The geography of Vietnam
Vietnam is a country in Southeast Asia with an area of over 331,000 square kilometres, sharing its northern border with China, and its western border with Laos and Cambodia. It is also bordered by the China Sea, the Gulf of Tonkin and the Gulf of Thailand.
A long country that stretches nearly 1,700 km from north to south in an S shape, Vietnam is made up of 58 provinces divided into three major regions, called Bô.
The main regions of Vietnam
- Forming the upper part of the country, North Vietnam is considered the birthplace of Vietnamese culture. More than 2,000 years ago, the first settlers founded villages along the Red River Delta and slowly spread south towards the Mekong. Nowadays, the main attractions in North Vietnam are: Hanoi, the capital city, Sapa, Halong Bay and Ninh Binh.
- Less visited than the north and south of Vietnam, Central Vietnam is just as impressive, majestic and captivating. From ancient cities and paradisiacal beaches to towering mountain ranges, the attractions in this region are numerous! Some of the main highlights in Central Vietnam are: Danang, Hoi An, Hue, My Son, Dalat and Nha Trang.
- South Vietnam is the site of the tragic Vietnam War which left marks on the country and particularly the region. Despite its turbulent history, you can still find some wonderful gems in South Vietnam from the idyllic island of Phu Quoc (Vietnam’s largest island) and the fertile Mekong Delta to Ho Chi Minh City (formerly Saigon) with its colonial buildings. For history buffs, we recommend a visit to the War Remnants Museum in Ho Chi Minh City and the Cu Chi Tunnels to take a step back into history.
Mountains of Vietnam
The geography of Vietnam features many mountainous regions which occupy more than two-thirds of the country's surface, with the highest point being Mount Fansipan (3,143 m), located to the northwest. Overall, there are three main mountainous regions:
- The northwest region extends from the border with China to the west of Thanh Hoa province. It is a magnificent region with Sa Pa (Lao Cai) at an altitude of 1,500 m, a perfect place to meet the members of the H'Mong, Dao, Kinh, Tay, Giay, Hoa, Xa Pho ethnic groups.. The region is also home to Mount Fansipan and the renowned ancient battlefield of Dien Bien Phu.
- The northeast region stretches from the Red River valley to the Gulf of Bac Bo. There are many remarkable sites such as the Ban Gioc waterfall (Cao Bang), Ba Be lake (Bac Can), Mount Yen Tu and Halong Bay (Quang Ninh).
- The Truong Son mountain range forms part of the Annamite Range that connects Laos, Cambodia and Vietnam. The northern Truong Son mountain range extends from the west of Thanh Hoa province to the mountainous region of Quang Nam - Da Nang. Here, you can cross the well-known Hai Van Pass (Ocean Cloud Pass) and visit the Ho Chi Minh Trail known for the exploits of the Vietnamese during the second great resistance. The southern Truong Son mountain range is located west of the southern Trung Bo provinces and is part of a large region called Tay Nguyen (Central Highlands).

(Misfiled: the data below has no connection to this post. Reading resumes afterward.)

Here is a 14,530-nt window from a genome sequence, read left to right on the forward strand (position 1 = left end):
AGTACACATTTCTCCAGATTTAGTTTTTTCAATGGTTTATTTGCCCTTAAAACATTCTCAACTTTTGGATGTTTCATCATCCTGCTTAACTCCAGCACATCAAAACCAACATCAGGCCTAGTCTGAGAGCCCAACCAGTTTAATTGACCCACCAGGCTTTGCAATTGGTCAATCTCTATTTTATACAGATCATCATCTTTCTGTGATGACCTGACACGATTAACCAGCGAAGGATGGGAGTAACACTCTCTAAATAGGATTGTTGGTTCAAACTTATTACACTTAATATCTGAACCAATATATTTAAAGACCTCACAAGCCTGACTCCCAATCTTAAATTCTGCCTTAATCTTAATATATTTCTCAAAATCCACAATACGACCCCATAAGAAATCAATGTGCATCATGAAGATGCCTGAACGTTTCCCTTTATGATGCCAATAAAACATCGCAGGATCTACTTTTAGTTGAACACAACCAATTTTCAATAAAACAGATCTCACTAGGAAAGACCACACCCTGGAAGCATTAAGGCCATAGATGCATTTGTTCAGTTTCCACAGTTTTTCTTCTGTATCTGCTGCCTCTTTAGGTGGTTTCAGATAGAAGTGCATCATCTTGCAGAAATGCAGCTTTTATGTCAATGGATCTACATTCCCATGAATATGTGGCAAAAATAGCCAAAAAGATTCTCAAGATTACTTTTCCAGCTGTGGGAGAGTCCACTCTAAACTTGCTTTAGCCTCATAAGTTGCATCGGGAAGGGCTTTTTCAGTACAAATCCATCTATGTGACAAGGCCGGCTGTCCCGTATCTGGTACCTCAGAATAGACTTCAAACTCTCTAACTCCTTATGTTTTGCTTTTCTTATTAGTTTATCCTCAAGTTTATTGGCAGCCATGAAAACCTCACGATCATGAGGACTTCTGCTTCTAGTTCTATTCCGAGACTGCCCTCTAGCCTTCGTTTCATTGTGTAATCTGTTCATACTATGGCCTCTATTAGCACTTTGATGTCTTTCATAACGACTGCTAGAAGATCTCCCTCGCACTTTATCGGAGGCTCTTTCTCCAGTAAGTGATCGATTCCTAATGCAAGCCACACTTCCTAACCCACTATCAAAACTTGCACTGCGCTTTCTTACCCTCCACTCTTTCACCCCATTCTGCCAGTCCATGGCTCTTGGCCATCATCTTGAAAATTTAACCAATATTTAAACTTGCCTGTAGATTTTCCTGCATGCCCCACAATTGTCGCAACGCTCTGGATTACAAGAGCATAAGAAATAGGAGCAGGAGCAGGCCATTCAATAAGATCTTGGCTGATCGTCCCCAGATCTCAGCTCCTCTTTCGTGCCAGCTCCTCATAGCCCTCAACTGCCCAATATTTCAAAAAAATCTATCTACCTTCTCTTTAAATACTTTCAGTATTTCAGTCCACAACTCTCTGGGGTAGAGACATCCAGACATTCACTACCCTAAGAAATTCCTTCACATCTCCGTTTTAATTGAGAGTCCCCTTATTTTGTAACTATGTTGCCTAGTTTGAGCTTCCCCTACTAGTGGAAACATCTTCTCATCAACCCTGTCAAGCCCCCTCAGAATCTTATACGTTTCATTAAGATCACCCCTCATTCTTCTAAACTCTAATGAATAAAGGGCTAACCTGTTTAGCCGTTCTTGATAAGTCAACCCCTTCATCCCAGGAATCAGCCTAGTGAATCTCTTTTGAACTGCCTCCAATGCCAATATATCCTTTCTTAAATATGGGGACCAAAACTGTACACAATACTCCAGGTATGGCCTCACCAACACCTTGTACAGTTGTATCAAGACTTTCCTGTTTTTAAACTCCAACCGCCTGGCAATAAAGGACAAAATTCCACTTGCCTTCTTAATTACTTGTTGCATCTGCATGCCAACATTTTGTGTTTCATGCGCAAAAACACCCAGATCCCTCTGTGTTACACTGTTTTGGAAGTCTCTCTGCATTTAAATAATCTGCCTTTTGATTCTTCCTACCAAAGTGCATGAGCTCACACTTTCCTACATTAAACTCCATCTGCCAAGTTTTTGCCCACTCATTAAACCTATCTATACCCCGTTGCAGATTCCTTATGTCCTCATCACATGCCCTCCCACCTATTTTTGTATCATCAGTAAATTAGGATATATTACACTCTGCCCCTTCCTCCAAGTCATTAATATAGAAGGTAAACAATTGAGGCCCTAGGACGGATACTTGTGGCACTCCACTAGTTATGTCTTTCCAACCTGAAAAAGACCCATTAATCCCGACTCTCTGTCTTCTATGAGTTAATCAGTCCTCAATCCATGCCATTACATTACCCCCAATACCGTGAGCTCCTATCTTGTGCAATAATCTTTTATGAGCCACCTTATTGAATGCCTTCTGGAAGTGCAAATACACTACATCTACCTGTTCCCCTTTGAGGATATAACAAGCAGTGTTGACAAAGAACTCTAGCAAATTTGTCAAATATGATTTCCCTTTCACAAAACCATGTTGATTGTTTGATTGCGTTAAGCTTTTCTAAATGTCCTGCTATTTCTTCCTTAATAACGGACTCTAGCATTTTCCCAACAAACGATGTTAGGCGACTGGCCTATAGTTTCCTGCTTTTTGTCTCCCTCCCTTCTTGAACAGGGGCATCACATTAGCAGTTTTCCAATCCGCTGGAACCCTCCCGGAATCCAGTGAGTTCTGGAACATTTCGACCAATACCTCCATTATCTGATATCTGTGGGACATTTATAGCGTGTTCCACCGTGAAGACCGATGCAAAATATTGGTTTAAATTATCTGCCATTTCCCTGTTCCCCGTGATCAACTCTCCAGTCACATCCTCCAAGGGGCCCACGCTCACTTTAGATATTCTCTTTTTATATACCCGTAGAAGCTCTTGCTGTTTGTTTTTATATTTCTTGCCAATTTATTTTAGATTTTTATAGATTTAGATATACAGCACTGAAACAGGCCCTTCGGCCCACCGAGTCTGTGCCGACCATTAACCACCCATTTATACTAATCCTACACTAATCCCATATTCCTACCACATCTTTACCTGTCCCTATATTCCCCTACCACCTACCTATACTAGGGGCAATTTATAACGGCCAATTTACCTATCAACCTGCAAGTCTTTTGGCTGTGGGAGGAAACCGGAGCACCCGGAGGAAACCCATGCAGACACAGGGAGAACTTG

Vietnam's river deltas
The geography of Vietnam also features two large deltas: the Red River Delta to the north, and the Mekong Delta to the south.
- The Red River Delta (Bac Bo plain) with an area of approximately 15,000 square kilometres is made up of alluvium carried by the Red River and the Thai Binh River. It is the cradle of the irrigated rice civilization.
- The Mekong Delta (Nam Bo plain) with an area of 36,000 square kilometres contains very fertile soil and sediment and has a favorable climate, making it ideal for agriculture. It is commonly referred to as the country's rice granary.
Vietnam's coastline and islands
The coastline of Vietnam stretches over 3,400 km. Along it, there are beautiful beaches like Tra Co, Sam Son, Lang Co, Non Nuoc, Nha Trang, Vung Tau, Ha Tien... You can also find archipelagos made up of thousands of islands and islets scattered from north to south, including those of Hoang Sa (Paracels) and Truong Sa (Spratley).
Vietnam also has many large ports such as Hai Phong, Ða Nang, Qui Nhon, Cam Ranh, Vung Tau, Saigon...
Biodiversity, national parks and natural resources of Vietnam
Vietnam's natural resources make this country a hotspot for the planet's biodiversity. Due to its geographical position, its climate and its relief, Vietnam has an exceptional natural environment. Apart from the Mekong Delta, natural resources have the particularity of being concentrated in a small part of the territory, made up of lush tropical rain forests and mountains sheltering a rich and amazing flora and fauna.
Vietnam has 11 national parks and about sixty natural reserves which were created between 1980 and today, like Ba Vi (Ha Tay), Cat Ba (Hai Phong), Cuc Phuong (Ninh Binh), Bach Ma (Hue), Cat Tien (Ðong Nai), Con Ðao. They are protected by the State and are part of sustainable development plans to preserve biodiversity in Vietnam.
Finally, Vietnam is a country with mineral resources. The geography of Vietnam is such that you can find precious deposits of tin, zinc, silver, gold, antimony, precious stones and coal underground. Its continental shelf is rich in oil and natural gases. The sources of mineral water are abundant: Quang Hanh (Quang Ninh), Hoi Van (Binh Ðinh), Vinh Hao (Binh Thuan), Duc My (Nha Trang), Kim Boi (Hoa Binh) are some of the main sources of freshwater.
With such a rich and abundant environment both above and below the ground, it is no wonder that travellers flock to the country to admire the nature and geography of Vietnam.